Guidelines and boundaries for kings seek to contain royal power and limit royal wealth.
Deuteronomy and books influenced by Deuteronomy, such as The successor of Moses, Joshua led the Israelites into Canaan More – 2 Kings, are generally ambivalent about Israelite monarchy, seeing it as a potential for wielding righteousness in the right hands, but mostly a dangerous accretion of power in the hands of corruptible humans. Accordingly, Deuteronomy warns against abuses that Israelite and Judahite kings were known to have practiced – accumulation of wealth, trading in horses – especially with Egypt – and marrying a multitude of wives. These are exactly the activities that the supposedly wise King Third king of Israel who was known for wisdom and building the first Temple More practiced (1 Kings 10:26-11:3), to his ruination.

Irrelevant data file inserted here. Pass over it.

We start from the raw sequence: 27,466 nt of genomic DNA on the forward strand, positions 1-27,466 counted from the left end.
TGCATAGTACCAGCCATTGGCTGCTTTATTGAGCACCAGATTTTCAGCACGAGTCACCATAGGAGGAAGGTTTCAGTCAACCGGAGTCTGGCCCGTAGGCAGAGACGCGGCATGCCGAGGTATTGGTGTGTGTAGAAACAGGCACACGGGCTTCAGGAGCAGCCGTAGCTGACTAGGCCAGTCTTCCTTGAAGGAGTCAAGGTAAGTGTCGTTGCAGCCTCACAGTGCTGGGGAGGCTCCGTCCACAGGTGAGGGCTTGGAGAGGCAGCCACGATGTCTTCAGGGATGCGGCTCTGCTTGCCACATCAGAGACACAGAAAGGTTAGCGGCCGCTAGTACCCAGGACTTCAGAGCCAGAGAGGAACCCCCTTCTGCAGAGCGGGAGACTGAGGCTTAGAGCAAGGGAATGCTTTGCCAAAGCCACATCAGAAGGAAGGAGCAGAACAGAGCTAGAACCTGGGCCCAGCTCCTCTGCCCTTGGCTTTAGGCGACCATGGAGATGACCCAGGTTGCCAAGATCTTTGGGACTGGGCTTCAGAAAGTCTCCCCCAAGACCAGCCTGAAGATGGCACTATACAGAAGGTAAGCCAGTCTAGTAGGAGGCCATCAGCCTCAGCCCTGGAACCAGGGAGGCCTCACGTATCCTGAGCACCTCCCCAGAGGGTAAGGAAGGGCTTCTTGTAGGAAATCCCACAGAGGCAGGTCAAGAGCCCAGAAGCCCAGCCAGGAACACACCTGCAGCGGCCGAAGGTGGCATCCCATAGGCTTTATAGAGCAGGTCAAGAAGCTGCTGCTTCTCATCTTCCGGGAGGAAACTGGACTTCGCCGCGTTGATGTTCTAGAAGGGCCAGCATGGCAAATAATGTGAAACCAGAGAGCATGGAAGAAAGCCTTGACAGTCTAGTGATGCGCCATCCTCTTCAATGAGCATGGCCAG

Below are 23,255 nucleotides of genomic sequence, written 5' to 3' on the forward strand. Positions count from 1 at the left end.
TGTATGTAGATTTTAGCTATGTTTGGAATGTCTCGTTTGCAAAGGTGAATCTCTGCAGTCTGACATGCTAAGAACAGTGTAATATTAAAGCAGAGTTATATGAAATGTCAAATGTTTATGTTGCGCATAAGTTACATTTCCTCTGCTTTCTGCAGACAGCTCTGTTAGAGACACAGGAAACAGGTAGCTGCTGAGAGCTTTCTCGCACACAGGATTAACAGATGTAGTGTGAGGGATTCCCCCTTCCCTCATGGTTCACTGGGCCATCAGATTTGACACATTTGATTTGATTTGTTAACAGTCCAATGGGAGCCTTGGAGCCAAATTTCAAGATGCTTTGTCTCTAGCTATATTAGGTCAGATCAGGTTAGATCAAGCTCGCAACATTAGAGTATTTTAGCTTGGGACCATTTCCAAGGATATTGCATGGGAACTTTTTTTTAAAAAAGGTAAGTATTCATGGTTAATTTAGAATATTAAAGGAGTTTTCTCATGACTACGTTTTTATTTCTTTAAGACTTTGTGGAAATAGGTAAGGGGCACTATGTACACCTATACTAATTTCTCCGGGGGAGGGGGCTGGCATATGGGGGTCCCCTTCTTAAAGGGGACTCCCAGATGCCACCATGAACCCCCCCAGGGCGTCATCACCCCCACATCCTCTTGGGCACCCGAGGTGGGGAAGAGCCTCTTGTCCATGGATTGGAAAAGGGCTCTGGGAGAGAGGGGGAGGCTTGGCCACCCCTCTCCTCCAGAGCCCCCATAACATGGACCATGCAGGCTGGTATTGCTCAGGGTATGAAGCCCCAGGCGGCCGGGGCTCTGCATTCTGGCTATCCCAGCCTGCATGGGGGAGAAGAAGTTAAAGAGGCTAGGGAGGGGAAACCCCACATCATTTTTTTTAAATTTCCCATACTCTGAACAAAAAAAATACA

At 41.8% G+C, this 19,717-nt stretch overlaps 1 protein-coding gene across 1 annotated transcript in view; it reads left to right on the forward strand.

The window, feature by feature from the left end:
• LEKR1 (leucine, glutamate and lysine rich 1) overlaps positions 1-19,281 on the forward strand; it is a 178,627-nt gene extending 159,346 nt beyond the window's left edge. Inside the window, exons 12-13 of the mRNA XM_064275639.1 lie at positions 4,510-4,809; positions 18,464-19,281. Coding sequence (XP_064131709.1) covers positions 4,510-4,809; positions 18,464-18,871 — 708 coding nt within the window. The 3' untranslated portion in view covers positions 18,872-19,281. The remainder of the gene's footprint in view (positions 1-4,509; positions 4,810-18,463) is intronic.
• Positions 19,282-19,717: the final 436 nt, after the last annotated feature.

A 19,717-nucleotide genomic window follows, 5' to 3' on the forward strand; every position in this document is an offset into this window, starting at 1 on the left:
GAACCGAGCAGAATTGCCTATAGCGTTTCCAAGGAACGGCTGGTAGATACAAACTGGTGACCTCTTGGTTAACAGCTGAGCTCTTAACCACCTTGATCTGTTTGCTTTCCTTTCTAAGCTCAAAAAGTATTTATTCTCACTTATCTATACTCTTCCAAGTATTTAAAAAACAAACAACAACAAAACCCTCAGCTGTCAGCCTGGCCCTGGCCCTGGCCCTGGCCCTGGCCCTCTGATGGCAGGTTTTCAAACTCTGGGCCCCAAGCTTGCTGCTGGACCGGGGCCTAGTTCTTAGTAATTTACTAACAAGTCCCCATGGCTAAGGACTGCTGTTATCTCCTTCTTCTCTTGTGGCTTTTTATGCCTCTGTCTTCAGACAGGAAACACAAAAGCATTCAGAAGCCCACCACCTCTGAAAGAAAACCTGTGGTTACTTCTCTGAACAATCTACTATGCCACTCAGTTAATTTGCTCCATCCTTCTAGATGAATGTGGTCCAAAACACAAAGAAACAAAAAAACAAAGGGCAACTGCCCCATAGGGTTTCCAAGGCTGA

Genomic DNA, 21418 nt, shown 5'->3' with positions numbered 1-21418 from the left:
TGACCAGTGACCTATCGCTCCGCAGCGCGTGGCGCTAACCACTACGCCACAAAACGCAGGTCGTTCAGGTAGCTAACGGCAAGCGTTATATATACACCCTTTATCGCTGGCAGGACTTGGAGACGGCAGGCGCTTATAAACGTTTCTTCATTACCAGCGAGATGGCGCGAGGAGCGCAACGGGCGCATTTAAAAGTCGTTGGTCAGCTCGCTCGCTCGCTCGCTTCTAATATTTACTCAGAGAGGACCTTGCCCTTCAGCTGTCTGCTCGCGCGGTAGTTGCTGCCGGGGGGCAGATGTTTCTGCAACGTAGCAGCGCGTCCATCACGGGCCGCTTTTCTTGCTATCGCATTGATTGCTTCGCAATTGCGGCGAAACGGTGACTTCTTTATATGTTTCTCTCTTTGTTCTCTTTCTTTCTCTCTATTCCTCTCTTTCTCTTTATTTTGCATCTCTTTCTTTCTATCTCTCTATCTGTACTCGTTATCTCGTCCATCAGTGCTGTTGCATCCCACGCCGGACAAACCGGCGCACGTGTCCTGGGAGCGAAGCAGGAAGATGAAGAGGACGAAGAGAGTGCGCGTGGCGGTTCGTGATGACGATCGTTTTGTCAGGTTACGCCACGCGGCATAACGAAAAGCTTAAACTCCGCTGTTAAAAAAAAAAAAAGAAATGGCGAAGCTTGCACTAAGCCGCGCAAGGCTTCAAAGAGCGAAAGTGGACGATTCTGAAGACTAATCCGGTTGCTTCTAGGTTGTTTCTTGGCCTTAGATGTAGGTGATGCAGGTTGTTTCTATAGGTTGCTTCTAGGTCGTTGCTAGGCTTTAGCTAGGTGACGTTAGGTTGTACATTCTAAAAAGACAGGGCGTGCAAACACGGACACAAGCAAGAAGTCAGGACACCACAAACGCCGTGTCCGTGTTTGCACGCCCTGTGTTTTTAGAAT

To counter these ruinous impulses, the king was to make a copy of the Law under the supervision of the A priest is a person who has the authority to perform religious rites. In New Testament times priests were responsible for daily offerings and sacrifices in the temple. More, and to read it every day. This copy of the Law (deuteronomon in Greek) is where we get the name of the present book.
The king, specifically, was not to exalt himself above the rest of the people or to turn aside from the law that was binding on the rest of the people.
This section on the king must be read in the context of chapters 16-18 describing various leaders and their overlapping and complementary roles in leading the community. The judges, officers, priests, central judge, king, and prophets were mutually accountable, provided checks and balances, and at times vied for power against each other (see 2 The judge who anointed the first two kings of Israel More 12:7; 2 Samuel 24:18; 2 Kings 3:7-20 for a few examples).